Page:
By 1936 to 1959
Diedrich Abbes (1866-1959), Greenwich, Connecticut 
1959 to 1987
Arthur M. Sackler, New York, purchased from the estate of Diedrich Abbes on July 10, 1959 through Frank Caro, C. T. Loo Chinese Art, New York 
Arthur M. Sackler Gallery, gift of Arthur M. Sackler in 1987 
 Diedrich Abbes's ownership of this object is noted in Stanley Charles Nott, Chinese Jade Throughout the Ages: A Review of its Characteristics, Decoration, Folklore, and Symbolism (London: B.T. Batsford, 1936), plate VII.
 See note on Arthur M. Sackler, M.D. letterhead acknowledging the "purchase and receipt of 17 pieces of stone carvings of the Shang, Yin-Chou and Chou periods from the Dietrich Abbes collection. The price in full, exclusive of commission, will be paid as indicated by this note in two installments," copy in object file. See also letter to Frank Caro from Arnold J. Bai of the law firm Goldstein and Peck, Bridgeport Connecticut, September 28, 1960, copy in object file. The letter asks Frank Caro to have (presumably) his client, Arthur M. Sackler, to send the final payment for the Diedrich Abbes Collection of jades to the law firm. Goldstein and Peck mistakenly identify Mr. Caro's business as C. T. Loo Company, when it was called C. T. Loo Chinese Art.
 Pursuant to the agreement between Arthur M. Sackler and the Smithsonian Institution, dated July 28, 1982, legal title of the donated objects was transferred to the Arthur M. Sackler Gallery on September 11, 1987.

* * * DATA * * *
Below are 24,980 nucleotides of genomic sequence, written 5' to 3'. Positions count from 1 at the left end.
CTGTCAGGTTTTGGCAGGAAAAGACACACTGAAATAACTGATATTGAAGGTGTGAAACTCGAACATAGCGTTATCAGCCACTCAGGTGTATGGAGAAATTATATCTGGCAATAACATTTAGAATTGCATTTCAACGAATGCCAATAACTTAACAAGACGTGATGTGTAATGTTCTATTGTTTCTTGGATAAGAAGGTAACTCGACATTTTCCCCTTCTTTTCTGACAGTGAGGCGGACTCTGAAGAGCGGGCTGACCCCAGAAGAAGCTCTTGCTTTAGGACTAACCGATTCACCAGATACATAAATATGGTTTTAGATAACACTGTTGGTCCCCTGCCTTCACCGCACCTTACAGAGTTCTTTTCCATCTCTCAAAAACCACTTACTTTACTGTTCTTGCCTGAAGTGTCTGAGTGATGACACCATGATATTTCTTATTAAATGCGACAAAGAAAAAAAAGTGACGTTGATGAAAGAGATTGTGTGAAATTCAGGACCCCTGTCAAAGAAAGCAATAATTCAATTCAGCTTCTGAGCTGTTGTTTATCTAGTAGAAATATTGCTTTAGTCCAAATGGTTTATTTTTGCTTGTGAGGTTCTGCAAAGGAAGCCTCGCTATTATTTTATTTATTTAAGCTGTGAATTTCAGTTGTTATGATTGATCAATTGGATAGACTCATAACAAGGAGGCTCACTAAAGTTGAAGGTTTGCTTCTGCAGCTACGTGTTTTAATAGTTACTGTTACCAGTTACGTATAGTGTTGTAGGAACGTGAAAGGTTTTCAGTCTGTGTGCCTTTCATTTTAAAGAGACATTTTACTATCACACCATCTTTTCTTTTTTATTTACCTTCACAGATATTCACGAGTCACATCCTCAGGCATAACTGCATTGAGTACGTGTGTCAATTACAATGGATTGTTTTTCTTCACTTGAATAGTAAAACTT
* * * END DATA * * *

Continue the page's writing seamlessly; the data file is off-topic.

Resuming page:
- Previous Owner(s) and Custodian(s)
Diedrich Abbes 1866-1959
Frank Caro 1904-1980
Dr. Arthur M. Sackler 1913-1987
C.T. Loo Chinese Art 1953 - 1961
This slightly tapering jade prism, or cong 琮, is square with a thick-walled, slightly recessed projection at either end. Straight vertical channels separate ten superimposed decorative units. These units, each of which is divided into two symmetrical halves that meet at the corners, consist of two bands, separated by a narrow horizontal channel. The wider, upper band is decorated with horizontal lines and the two concentric circles that can be read as “eyes.” The lower, narrower band can be interpreted as a nose. The central perforation, which was drilled from both ends, does not join perfectly.
- Published References
- J. Keith Wilson, Jingmin Zhang. Jades for Life and Death. .
- Alfred Salmony. 3000 Years of Chinese Jade. Exh. cat. New York, January 10 - February 1, 1939. no. 121.
- John Johnston, Chan Lai Pik. 5000 Years of Chinese Jade. Exh. cat. San Antonio, Texas, 2011. cat. 3, p. 38.
- Dr. Paul Singer. Chinese Art: A Thousand Masterpieces from the Arthur M. Sackler Collections. Washington, 2000. cat. 11, p. 60.
- Elizabeth Childs-Johnson, Fang Gu. Yuqi shidai: Meiguo bowuguan cang Zhongguo zaoqi yuqi [The Jade Age: Early Chinese Jades in American Museums]. Beijing, 2009. p. 121.
- America's Smithsonian: Celebrating 150 Years. Washington, 1996. p. 183.
- Collection Area(s)
- Chinese Art
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